How a Divisive War Changed American Public Memory
Published by: University of Massachusetts Press
Kieran focuses his analysis on the recent remembrance of six events, three of which occurred before the Vietnam War and three after it ended. The first group includes the siege of the Alamo in 1836, the incarceration of Union troops at Andersonville during the Civil War, and the experience of American combat troops during World War II. The second comprises the 1993 U.S. intervention in Somalia, the crash of United Airlines Flight 93 on September 11, 2001, and the Iraq and Afghanistan wars.
In each case a range of actors—military veterans, policymakers, memorial planners, and the general public—used memorial practices associated with the Vietnam War to reinterpret the contemporary significance of past events. A PBS program about Andersonville sought to cultivate a sense of national responsibility for the My Lai massacre. A group of Vietnam veterans occupied the Alamo in 1985, seeing themselves as patriotic heirs to another lost cause. A World War II veteran published a memoir in 1980 that reads like a narrative of combat in Vietnam. Through these and other examples, Forever Vietnam reveals not only the persistence of the past in public memory but also its malleability in the service of the political present.
"A thoroughly researched, well-written book that advances a bold and original argument, one that involves an engaging way of reading a number of events in U.S. history in relation to memories of the Vietnam War."—Patrick Hagopian, author of The Vietnam War in American Memory: Veterans, Memorials, and the Politics of Healing
"The most interesting part of Kieran's work was the realization that Vietnam veterans themselves have changed the narrative, raising certain issues in an attempt to place their service within a larger context of meaning, sacrifice, and validity of action. Kieran's goal was to 'illuminate the wider story of how the remembrance of one event has created the conditions according to which Americans have meaningfully remembered other, seemingly unrelated, events.' Overall, he does just that,"—H-Net Reviews
"Leaders and citizens concerned about the US's perpetual wars should find Forever Vietnam a must read. . . . Kieran suggests that failure to question the nation's current involvement in Iraq and Afghanistan may lead to future interventions. Recommended."—Choice
"This argument is quite original and exceptionally well constructed. . . . Kieran's research is meticulous and his arguments are delineated with care. Moreover, the examination of the six sites centers on specific characters and incidents, treating each in a very individual way, thereby adhering to the process of recognizing the importance of social agency and examining what specific people do to re-enact a commemorative practice and reshape memory."—David Ryan, International Affairs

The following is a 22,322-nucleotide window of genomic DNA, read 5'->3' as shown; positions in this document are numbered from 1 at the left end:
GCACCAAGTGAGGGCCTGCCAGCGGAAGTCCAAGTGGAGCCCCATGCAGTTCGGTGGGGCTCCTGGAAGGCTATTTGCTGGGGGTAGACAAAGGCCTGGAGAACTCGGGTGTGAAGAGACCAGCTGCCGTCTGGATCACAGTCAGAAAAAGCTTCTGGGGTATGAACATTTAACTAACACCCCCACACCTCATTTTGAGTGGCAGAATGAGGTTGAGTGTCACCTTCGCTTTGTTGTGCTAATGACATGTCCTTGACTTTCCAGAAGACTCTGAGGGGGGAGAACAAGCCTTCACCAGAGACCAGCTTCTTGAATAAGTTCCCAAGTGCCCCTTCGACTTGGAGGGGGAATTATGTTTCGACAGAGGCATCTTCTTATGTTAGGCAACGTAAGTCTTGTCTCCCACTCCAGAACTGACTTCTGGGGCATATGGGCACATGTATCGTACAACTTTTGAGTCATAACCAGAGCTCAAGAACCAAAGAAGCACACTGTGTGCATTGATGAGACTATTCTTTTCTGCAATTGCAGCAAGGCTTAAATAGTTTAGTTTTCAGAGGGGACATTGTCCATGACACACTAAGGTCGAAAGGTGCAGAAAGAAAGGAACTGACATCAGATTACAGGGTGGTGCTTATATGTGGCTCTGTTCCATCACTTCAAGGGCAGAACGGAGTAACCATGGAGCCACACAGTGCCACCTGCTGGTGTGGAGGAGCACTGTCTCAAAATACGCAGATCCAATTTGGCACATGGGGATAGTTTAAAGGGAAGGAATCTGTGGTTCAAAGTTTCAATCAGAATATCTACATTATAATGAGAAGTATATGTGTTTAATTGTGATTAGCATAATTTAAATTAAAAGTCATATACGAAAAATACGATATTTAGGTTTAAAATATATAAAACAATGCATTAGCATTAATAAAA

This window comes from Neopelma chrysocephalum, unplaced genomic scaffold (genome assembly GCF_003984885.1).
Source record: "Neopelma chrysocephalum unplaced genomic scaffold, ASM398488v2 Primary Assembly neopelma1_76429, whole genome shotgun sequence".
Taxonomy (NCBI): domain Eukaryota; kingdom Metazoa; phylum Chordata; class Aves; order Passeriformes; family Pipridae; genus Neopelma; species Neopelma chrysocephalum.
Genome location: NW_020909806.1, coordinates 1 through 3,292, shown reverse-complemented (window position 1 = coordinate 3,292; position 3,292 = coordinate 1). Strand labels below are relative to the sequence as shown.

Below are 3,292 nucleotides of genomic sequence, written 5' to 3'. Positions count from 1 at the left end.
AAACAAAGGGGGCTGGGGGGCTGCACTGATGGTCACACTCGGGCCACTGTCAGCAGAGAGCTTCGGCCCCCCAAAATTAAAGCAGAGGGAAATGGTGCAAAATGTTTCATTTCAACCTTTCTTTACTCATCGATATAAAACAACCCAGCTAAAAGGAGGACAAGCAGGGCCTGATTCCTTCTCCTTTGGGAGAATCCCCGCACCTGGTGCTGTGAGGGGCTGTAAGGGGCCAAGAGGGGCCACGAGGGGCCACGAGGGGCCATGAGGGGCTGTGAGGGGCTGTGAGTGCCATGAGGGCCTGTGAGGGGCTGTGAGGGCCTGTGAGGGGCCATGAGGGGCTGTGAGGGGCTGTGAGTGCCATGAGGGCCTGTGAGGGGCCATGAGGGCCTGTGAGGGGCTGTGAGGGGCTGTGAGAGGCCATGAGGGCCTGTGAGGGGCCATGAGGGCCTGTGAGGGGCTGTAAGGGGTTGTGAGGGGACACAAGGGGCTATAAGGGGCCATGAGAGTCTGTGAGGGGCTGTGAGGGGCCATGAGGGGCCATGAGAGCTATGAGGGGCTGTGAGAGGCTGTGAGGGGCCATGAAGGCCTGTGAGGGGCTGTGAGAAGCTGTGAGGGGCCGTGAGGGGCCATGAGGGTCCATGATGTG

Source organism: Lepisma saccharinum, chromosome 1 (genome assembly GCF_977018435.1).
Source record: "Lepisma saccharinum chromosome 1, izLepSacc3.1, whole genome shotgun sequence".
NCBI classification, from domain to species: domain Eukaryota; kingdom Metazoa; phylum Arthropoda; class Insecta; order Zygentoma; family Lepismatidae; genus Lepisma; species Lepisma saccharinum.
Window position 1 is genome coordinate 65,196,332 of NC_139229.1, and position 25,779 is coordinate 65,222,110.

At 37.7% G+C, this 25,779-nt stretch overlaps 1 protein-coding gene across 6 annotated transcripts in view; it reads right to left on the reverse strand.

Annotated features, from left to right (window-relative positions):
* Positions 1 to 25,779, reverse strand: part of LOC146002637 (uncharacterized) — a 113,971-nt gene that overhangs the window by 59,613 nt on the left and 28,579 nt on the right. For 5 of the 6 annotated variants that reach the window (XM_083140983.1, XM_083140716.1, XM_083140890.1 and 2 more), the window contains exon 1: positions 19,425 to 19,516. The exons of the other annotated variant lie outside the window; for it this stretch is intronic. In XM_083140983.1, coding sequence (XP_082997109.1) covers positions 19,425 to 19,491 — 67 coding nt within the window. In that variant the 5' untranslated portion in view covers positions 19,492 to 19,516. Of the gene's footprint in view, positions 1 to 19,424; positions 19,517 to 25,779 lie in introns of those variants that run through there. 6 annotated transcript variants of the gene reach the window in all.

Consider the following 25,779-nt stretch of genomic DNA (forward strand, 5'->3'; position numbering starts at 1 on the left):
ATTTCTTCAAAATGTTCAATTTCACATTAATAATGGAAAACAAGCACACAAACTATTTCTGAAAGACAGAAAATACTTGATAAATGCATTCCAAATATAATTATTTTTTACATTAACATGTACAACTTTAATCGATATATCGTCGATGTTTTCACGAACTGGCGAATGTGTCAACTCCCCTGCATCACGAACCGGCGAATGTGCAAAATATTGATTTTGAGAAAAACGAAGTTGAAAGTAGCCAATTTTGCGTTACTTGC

"A brilliantly designed study . . . showing the influence of the war's memory in the conduct and recollection of subsequent events."—American Historical Review
"Elegant, judicious . . . Perhaps the greatest strength of Forever Vietnam is its vast utility, which makes the book as a whole useful to courses on the Vietnam War or post-1945 U.S. history and individual chapters to courses on a slew of military history topics."—Public Historian
"A fascinating study in that it unveils the shifting and often odd lessons that Americans have made about the war."—American Studies Journal
"Kieran deftly interweaves historical and literary analysis to reveal how multiple narrations of the Vietnam War have shaped ideas of the conflict and of U.S. history. . . . [T]his creative, bold, insightful book should be required reading for those interested in war, memory, militarism, and the recent history of the United States."—Journal of American History
"Kieran's study goes well beyond the obvious, and details Vietnam's evolving legacy within the scope of American culture, commemoration, and foreign policy in which it is intertwined. Kieran builds on past scholarship to convincingly argue that the Vietnam legacy in not simply a symbol of disastrous intervention, but has evolved over time to become a tool for uncritical celebration of the U.S. military and its interventionists policies as much as it has been used to critique those very same policies."—On Point: The Journal of Army History
"Deft. . . . The strength of this book is its author's demonstration of the malleability of America's Vietnam."—Michigan War Studies Review